The prices of some generic drugs have increased sharply in recent years, prompting calls from consumer advocates and some lawmakers for a legislative or regulatory response. One area of focus has been on the use by brand-name companies of the FDA’s risk evaluation and mitigation strategies (REMS) and similar programs that are typically intended to control the distribution of medicines for which there are safety concerns to deny generic firms access to their products. Without such access, generic firms are unable to show the bioequivalence – or, in the case of biologics, biosimilarity – that is needed for approval by the FDA.
“We know that sometimes our regulatory rules might be gamed’ in ways that may delay generic drug approvals beyond the time frame the law intended, in order to reduce competition,” FDA Commissioner Scott Gottlieb wrote in a June 21 blog post. “We are actively looking at ways our rules are being used and, in some cases, misused.”
Gottlieb noted that brand-name manufacturers might also use other tactics to prevent generic companies from gaining access to their products, such as inserting restrictive clauses into contracts with distributors.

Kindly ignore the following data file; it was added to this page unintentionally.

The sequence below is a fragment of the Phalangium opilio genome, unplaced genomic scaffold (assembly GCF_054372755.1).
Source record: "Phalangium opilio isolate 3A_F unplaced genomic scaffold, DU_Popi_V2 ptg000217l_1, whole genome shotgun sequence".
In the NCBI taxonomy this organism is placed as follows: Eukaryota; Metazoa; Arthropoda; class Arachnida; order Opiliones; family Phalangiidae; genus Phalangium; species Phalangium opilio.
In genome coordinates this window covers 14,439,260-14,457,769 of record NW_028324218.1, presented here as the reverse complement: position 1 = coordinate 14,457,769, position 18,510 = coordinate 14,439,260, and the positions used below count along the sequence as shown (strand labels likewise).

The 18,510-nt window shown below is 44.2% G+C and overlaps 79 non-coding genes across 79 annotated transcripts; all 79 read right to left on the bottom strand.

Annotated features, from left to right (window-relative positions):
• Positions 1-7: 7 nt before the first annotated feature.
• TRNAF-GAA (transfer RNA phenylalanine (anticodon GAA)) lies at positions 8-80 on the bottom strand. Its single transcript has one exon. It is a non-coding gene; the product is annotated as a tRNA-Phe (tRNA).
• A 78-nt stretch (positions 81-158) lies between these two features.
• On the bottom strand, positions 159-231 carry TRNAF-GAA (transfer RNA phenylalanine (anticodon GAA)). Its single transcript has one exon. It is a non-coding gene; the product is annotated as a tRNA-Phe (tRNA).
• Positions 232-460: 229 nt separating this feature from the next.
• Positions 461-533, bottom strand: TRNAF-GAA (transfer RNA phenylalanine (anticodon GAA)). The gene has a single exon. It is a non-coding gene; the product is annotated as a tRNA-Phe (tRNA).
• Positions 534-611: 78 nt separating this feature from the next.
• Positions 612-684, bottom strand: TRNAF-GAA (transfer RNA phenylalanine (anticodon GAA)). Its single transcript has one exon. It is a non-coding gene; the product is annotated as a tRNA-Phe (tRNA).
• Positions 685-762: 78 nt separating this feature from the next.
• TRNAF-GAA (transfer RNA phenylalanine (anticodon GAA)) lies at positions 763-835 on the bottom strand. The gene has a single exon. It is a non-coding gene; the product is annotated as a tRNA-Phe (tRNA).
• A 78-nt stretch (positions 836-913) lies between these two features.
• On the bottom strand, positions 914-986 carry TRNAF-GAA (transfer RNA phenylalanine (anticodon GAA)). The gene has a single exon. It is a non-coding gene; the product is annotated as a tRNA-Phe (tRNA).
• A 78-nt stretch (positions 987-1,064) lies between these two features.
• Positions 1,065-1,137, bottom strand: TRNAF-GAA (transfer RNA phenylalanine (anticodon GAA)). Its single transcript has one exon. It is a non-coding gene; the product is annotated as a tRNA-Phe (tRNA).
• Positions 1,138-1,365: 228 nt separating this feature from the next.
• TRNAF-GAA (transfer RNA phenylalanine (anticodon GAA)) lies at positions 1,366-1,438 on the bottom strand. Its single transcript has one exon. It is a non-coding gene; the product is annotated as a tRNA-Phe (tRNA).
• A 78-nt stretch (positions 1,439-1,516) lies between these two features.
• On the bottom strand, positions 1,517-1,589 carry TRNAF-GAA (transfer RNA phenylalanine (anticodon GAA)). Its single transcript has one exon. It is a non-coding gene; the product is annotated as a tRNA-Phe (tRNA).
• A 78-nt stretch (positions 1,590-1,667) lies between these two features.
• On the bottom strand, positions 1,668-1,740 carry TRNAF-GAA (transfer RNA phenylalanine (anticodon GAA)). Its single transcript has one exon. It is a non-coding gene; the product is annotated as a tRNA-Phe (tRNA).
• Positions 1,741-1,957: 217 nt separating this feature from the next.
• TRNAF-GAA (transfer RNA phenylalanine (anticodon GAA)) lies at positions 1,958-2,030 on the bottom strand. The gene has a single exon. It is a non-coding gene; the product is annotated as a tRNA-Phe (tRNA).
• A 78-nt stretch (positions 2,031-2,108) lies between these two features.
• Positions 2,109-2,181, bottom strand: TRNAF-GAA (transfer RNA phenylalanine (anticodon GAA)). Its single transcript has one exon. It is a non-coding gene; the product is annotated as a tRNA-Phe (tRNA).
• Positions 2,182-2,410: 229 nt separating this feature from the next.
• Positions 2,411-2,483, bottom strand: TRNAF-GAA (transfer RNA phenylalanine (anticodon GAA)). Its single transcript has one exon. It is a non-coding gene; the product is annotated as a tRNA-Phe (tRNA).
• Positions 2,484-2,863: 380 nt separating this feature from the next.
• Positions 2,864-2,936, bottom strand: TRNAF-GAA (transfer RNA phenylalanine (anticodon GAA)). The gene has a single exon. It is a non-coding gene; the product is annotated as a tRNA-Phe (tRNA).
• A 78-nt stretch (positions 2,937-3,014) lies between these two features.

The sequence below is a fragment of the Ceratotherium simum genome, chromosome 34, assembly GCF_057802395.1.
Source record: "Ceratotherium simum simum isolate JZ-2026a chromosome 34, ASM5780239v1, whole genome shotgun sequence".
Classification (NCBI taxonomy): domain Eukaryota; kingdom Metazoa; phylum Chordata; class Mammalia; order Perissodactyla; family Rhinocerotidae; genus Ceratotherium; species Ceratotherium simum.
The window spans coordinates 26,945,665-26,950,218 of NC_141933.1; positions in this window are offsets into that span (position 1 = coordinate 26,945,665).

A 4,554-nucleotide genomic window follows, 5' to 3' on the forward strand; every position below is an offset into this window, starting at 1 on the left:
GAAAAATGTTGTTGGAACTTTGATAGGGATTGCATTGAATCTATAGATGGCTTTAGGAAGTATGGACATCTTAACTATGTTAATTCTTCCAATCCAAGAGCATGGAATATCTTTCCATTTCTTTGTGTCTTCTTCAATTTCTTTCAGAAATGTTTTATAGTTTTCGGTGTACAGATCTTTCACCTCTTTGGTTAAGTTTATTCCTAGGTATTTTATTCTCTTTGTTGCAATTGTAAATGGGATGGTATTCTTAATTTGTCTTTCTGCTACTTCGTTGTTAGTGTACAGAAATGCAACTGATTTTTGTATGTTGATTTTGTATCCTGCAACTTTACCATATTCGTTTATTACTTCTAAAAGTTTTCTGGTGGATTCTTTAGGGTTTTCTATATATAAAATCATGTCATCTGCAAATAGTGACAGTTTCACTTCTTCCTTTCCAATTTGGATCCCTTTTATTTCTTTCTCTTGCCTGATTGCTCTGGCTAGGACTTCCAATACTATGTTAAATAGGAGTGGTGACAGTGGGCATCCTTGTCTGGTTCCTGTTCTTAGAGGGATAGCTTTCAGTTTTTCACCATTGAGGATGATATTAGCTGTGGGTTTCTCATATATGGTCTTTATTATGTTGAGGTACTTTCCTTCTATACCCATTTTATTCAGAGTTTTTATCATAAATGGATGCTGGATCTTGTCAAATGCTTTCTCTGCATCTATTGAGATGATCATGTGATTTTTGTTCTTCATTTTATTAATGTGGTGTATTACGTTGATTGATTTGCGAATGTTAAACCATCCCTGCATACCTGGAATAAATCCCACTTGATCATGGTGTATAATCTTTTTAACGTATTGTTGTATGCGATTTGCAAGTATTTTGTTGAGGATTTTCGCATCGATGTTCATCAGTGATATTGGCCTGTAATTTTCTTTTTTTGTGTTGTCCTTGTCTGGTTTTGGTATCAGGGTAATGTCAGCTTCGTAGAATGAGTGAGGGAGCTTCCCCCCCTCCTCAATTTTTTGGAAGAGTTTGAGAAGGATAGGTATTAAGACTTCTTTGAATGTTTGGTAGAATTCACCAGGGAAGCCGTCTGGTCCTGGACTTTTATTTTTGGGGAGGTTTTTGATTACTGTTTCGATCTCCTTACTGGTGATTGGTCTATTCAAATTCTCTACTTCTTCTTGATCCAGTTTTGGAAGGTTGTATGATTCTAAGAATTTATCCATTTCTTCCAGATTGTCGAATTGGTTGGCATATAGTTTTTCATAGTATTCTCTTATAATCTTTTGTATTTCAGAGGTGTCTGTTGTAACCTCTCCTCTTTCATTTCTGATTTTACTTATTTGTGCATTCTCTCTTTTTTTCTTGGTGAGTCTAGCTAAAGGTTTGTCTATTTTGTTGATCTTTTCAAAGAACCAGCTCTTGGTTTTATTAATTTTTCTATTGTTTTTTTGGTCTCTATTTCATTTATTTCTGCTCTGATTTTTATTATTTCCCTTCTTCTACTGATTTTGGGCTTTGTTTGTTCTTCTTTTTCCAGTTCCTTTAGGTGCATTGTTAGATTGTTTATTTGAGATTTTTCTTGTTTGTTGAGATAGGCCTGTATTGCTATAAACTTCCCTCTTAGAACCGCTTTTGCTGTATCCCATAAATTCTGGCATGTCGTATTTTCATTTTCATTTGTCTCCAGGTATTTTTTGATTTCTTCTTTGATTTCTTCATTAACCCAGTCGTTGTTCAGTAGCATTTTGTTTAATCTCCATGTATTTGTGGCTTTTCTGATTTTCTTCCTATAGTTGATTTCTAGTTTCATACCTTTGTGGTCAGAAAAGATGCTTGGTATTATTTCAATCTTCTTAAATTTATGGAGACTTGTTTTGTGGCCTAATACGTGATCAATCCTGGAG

The July 18 meeting, Gottlieb wrote, will be part of the FDA’s “Drug Competition Action Plan. That plan, he added, will also include working with the Federal Trade Commission to identify and publicize “anti-competitive” practices.
“I want to take steps to address these concerns, to make sure that we are facilitating appropriate competition in circumstances where Congress intended,” Gottlieb wrote. “The forthcoming public meeting is intended to solicit public comment to inform us of circumstances where generic competition may be thwarted by these and other techniques.”
The FDA will accept public comments related to the meeting through Sept. 18.
On April 27, the Republican and Democratic leaders of the House and Senate Judiciary Committees introduced the “Creating and Restoring Equal Access to Equivalent Samples (CREATES) Act,” (S. 974) which would allow generic companies to bring federal lawsuits and seek damages when brand-name companies improperly withhold their products. (Summary)
The Public Sector HealthCare Roundtable signed on to an April 27 letter to lawmakers supporting the proposal.